What is NaN in JavaScript?

In the world of JavaScript programming, there’s a particular value that often causes confusion and errors – NaN, which stands for Not-A-Number. Despite its name, NaN is a numeric data type used to represent a value that is undefined or not a number in conventional terms. In this blog post, we’ll explore what NaN is, how to check for it, and its implications for JavaScript developers. Understanding NaN in JavaScript is crucial for writing robust and error-free code.

Key Takeaways

  • NaN is a special value in JavaScript representing a computational anomaly or an undefined result in numerical operations.
  • There are built-in functions and operations to test whether a value is NaN, such as Number.isNaN() and isNaN().
  • Understanding how NaN behaves and propagates in expressions can help prevent bugs and unexpected behaviors in your JavaScript programs.
  • JavaScript developers at any level should be familiar with NaN to effectively debug and write accurate numerical computations.

What is NaN in JavaScript?

NaN (Not-A-Number) is a property in JavaScript used to indicate a value that is not a valid number. It is a unique type of value that results from an operation that doesn’t yield a meaningful numeric result.

A Step-by-Step Guide to NaN in JavaScript

Here is a simplified guide to understanding NaN in JavaScript:

  1. Recognize that NaN is produced by operations that do not result in a clear numeric answer.
  2. Familiarize yourself with Number.isNaN() and isNaN(), methods to check for NaN.
  3. Remember, NaN is not equal to anything, including itself.
  4. Be cautious of cases where NaN might propagate through your calculations without any error being raised.

What Causes NaN in JavaScript?

NaN is encountered in JavaScript under specific circumstances. Here are common scenarios where NaN can arise:

  • Math operations that are undefined, such as dividing 0 by 0.
  • Conversions of non-numeric strings or symbols to numbers.
  • Failures of mathematical functions, like taking the square root of a negative number.

Understanding that NaN appears in specific situations allows developers to anticipate its occurrence and handle it gracefully in their code.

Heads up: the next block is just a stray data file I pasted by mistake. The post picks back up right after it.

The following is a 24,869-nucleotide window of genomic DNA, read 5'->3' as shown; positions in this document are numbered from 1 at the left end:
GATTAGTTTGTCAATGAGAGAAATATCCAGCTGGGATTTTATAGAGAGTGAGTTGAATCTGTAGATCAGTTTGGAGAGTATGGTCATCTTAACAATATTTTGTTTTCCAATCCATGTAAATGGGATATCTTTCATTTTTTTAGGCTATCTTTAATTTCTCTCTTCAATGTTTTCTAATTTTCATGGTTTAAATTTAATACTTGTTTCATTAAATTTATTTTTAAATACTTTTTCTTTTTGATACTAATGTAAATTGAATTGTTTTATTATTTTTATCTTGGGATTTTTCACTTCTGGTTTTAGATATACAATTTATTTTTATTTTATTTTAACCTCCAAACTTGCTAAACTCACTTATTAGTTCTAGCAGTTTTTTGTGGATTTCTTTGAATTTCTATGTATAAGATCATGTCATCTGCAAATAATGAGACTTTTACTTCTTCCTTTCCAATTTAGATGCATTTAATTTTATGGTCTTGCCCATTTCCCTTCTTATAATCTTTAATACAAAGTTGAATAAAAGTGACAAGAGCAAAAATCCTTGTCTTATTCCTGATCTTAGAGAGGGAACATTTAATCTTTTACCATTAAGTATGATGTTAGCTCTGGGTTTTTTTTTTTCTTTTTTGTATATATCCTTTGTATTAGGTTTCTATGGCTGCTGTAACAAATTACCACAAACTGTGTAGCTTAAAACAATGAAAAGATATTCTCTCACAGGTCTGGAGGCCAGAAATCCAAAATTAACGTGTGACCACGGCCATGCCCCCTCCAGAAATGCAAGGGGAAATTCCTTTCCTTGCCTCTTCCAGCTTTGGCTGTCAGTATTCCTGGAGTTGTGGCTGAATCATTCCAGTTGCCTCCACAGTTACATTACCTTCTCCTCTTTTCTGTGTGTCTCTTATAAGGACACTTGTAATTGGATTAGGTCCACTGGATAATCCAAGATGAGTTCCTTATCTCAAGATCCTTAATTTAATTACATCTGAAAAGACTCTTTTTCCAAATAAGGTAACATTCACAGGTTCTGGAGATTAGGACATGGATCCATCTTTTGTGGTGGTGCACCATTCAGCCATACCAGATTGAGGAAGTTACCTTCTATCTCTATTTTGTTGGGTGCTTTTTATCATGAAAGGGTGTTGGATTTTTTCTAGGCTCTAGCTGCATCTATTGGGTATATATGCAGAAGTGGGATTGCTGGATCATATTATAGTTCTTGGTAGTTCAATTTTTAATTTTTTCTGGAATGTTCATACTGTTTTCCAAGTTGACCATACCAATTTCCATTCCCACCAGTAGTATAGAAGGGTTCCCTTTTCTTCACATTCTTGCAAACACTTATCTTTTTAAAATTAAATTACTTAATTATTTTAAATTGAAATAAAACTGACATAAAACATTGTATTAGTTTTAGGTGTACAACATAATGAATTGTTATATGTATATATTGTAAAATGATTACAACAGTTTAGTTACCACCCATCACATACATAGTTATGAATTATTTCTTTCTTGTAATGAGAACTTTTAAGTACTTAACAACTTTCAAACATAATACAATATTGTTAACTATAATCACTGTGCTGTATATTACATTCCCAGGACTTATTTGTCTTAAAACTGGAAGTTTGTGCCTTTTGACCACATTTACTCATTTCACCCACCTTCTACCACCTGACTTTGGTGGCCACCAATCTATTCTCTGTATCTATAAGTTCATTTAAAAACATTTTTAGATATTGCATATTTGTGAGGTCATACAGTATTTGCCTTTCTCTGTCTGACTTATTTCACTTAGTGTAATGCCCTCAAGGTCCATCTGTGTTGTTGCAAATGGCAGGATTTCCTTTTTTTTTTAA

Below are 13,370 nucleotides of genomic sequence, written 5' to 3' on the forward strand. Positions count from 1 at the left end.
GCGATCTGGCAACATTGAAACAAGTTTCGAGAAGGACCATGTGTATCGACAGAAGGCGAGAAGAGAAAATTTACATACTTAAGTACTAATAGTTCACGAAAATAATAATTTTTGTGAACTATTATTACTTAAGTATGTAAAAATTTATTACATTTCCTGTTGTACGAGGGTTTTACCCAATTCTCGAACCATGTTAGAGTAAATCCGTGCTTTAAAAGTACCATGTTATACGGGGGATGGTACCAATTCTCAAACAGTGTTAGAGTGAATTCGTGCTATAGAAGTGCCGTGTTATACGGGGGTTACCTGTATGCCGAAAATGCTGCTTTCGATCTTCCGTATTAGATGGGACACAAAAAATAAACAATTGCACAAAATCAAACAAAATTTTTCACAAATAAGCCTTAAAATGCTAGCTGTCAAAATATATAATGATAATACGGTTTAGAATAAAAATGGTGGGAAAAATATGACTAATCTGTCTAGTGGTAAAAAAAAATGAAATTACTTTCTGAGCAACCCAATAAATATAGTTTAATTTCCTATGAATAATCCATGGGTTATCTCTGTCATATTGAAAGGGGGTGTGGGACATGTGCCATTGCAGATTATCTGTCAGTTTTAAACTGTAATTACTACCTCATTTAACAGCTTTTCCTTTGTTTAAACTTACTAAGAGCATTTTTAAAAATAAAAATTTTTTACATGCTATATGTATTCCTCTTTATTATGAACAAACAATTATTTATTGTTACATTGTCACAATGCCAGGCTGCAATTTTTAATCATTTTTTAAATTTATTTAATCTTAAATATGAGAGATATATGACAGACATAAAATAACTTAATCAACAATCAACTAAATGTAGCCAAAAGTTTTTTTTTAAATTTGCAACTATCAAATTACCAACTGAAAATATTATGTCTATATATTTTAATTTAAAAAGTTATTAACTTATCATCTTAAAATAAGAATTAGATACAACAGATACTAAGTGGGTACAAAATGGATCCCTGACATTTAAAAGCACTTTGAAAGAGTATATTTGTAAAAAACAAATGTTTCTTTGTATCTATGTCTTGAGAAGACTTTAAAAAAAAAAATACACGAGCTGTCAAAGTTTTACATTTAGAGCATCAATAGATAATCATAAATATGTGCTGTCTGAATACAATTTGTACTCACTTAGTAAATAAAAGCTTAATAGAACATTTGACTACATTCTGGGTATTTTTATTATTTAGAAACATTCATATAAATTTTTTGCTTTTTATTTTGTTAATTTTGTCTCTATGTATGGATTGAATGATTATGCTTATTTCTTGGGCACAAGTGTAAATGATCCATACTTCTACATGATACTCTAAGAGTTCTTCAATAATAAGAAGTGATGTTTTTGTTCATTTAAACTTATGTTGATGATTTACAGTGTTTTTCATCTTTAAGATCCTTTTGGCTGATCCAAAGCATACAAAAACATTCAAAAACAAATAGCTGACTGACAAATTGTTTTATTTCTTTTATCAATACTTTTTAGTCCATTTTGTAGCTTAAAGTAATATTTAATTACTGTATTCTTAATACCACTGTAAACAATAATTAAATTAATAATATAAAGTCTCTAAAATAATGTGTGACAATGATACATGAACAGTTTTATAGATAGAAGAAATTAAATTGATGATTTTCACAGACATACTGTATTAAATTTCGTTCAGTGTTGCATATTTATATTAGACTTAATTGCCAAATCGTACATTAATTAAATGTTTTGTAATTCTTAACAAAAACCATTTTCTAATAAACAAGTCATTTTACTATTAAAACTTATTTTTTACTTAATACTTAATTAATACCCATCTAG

Testing Against NaN

How do you determine if a value is actually NaN? Unlike other types of checks, simply using equality checks (like ===) with NaN is ineffective because NaN is the only JavaScript value that is not equal to itself. Instead, JavaScript provides specific functions to test for NaN values:

  • Number.isNaN(): This function determines if the value is NaN and doesn’t coerce the argument to a number. It’s the recommended method for modern code.
  • isNaN(): It also checks for NaN, but it first converts the argument to a number, which sometimes yields unexpected results and is generally less reliable.

Using these functions is crucial to correctly identify NaN values in your code.

The Unique Behavior of NaN

An intriguing trait of NaN is that it is not equal to any other value, including itself. This means NaN === NaN or NaN == NaN will both return false. This characteristic is unlike any other in JavaScript and has significant implications for the equality comparison of numeric values.

Another noteworthy behavior is the propagation of NaN: if any part of a mathematical expression results in NaN, the whole expression will typically also result in NaN. This “infectious” nature of NaN can be useful for indicating an issue at any point in a chain of computations.

Browser Compatibility

Developers should note the function they use to check for NaN and its browser compatibility, as older browsers may not support Number.isNaN(). Be sure to check the compatibility tables on resources like MDN for the methods you intend to use.


Understanding NaN in JavaScript is essential for anyone working with numerical computations. It can pose challenges but knowing when it appears and how to check for it can make it manageable. Use the provided functions to verify NaN and always be mindful of its strange behavior in comparisons and calculations. Remember, whenever you’re in doubt, MDN Web Docs is a reliable resource to refer to for any JavaScript-related questions.

Call to Action

If you’re dealing with numbers in JavaScript, take the time to truly understand NaN and its implications. Experiment with the examples provided in this article to see NaN in action. And, always keep learning to stay ahead in the fast-evolving world of JavaScript!